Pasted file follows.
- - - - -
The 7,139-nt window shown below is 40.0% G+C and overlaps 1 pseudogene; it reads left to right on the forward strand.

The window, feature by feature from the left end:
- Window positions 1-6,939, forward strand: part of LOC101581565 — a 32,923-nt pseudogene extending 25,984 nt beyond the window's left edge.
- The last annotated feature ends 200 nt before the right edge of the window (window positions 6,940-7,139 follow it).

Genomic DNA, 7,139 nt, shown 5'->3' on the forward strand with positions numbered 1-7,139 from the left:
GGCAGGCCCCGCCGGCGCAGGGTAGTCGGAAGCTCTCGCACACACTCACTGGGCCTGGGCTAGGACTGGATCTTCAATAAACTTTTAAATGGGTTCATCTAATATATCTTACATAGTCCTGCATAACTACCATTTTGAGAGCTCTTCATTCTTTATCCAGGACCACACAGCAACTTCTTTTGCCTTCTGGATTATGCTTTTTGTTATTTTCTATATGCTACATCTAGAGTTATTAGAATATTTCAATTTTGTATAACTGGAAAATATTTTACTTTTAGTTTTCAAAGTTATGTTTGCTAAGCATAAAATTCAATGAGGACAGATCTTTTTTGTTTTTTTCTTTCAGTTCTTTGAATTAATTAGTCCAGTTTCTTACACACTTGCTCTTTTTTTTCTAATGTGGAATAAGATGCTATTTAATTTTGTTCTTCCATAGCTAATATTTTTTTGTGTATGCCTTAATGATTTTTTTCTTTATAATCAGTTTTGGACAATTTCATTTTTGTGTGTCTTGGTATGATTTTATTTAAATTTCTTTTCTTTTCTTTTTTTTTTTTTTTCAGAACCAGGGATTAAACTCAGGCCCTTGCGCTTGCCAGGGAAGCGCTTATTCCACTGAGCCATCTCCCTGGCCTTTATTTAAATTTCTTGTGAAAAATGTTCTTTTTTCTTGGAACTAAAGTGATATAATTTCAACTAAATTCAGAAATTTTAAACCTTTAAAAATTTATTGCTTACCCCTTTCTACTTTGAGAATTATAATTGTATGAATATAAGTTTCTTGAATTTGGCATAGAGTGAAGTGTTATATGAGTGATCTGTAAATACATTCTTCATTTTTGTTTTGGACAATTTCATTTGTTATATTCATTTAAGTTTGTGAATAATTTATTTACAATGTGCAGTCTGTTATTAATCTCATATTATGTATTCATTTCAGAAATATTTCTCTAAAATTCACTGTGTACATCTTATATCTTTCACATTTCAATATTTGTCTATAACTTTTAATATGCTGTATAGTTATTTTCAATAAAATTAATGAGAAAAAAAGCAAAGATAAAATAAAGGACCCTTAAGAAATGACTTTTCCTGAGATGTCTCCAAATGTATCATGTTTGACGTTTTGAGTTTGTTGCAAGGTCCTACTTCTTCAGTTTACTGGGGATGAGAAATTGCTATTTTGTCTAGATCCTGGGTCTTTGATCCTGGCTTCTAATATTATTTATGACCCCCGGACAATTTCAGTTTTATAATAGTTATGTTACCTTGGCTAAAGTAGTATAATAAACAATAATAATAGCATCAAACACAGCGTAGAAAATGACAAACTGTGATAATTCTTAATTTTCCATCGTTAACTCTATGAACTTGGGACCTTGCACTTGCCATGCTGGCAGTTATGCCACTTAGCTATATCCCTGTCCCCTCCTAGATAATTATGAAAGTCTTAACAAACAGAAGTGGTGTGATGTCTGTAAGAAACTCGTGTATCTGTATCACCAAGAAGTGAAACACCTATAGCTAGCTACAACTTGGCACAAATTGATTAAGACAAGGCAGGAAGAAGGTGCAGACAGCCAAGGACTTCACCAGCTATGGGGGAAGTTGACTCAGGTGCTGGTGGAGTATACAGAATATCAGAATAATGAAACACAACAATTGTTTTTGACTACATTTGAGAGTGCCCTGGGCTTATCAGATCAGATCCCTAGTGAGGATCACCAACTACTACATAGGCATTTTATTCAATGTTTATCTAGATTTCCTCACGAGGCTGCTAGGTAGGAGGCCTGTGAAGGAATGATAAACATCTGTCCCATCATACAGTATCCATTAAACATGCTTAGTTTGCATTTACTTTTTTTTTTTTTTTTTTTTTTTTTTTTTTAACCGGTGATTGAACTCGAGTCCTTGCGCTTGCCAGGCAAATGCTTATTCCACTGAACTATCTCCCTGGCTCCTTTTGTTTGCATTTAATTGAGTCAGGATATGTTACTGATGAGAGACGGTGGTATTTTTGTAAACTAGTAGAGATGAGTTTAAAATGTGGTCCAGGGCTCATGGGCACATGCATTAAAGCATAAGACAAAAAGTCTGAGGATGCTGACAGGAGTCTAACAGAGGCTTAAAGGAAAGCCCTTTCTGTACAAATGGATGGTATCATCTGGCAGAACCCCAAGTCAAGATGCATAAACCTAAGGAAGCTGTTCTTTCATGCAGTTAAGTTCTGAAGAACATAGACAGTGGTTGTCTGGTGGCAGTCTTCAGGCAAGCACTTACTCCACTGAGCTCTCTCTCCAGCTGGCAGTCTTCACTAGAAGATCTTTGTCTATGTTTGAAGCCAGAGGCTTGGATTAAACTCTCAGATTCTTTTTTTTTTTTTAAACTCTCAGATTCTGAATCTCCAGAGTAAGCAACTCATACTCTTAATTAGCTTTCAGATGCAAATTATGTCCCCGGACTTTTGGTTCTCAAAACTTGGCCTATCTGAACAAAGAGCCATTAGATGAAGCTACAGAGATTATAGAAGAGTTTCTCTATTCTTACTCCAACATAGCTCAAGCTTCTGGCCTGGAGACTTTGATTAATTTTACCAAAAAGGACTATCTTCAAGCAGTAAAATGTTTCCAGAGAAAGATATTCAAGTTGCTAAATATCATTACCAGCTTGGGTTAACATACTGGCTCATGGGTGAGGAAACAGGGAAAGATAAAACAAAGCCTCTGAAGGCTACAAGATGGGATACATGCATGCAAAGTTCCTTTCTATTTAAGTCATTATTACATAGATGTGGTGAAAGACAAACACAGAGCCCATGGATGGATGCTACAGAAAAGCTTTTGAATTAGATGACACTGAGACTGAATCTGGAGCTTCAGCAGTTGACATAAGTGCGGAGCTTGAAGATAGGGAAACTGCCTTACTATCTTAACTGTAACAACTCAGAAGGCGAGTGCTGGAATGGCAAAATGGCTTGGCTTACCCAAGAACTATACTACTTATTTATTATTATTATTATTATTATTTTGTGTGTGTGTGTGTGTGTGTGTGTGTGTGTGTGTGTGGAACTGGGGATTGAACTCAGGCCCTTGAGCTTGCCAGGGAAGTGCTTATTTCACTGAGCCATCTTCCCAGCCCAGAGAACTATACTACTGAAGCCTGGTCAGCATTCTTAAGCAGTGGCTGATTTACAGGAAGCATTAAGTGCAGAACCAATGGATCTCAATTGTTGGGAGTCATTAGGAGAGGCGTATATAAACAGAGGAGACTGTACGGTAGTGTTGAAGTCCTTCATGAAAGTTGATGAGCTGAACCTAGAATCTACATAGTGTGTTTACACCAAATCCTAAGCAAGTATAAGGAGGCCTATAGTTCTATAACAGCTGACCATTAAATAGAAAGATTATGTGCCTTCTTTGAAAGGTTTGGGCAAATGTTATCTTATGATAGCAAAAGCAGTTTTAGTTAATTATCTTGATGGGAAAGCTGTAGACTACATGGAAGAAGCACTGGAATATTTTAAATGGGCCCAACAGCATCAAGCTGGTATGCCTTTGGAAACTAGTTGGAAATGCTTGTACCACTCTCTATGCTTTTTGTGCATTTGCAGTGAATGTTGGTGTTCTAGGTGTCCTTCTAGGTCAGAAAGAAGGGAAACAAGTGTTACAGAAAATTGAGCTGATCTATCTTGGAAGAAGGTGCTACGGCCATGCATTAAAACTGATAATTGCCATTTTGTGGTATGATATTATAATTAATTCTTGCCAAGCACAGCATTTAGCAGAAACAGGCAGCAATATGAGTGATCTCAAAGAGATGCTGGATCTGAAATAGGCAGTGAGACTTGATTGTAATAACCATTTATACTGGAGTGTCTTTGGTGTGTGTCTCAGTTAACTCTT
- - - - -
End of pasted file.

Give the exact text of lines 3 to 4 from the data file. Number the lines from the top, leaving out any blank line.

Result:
- Window positions 1-6,939, forward strand: part of LOC101581565 — a 32,923-nt pseudogene extending 25,984 nt beyond the window's left edge.
- The last annotated feature ends 200 nt before the right edge of the window (window positions 6,940-7,139 follow it).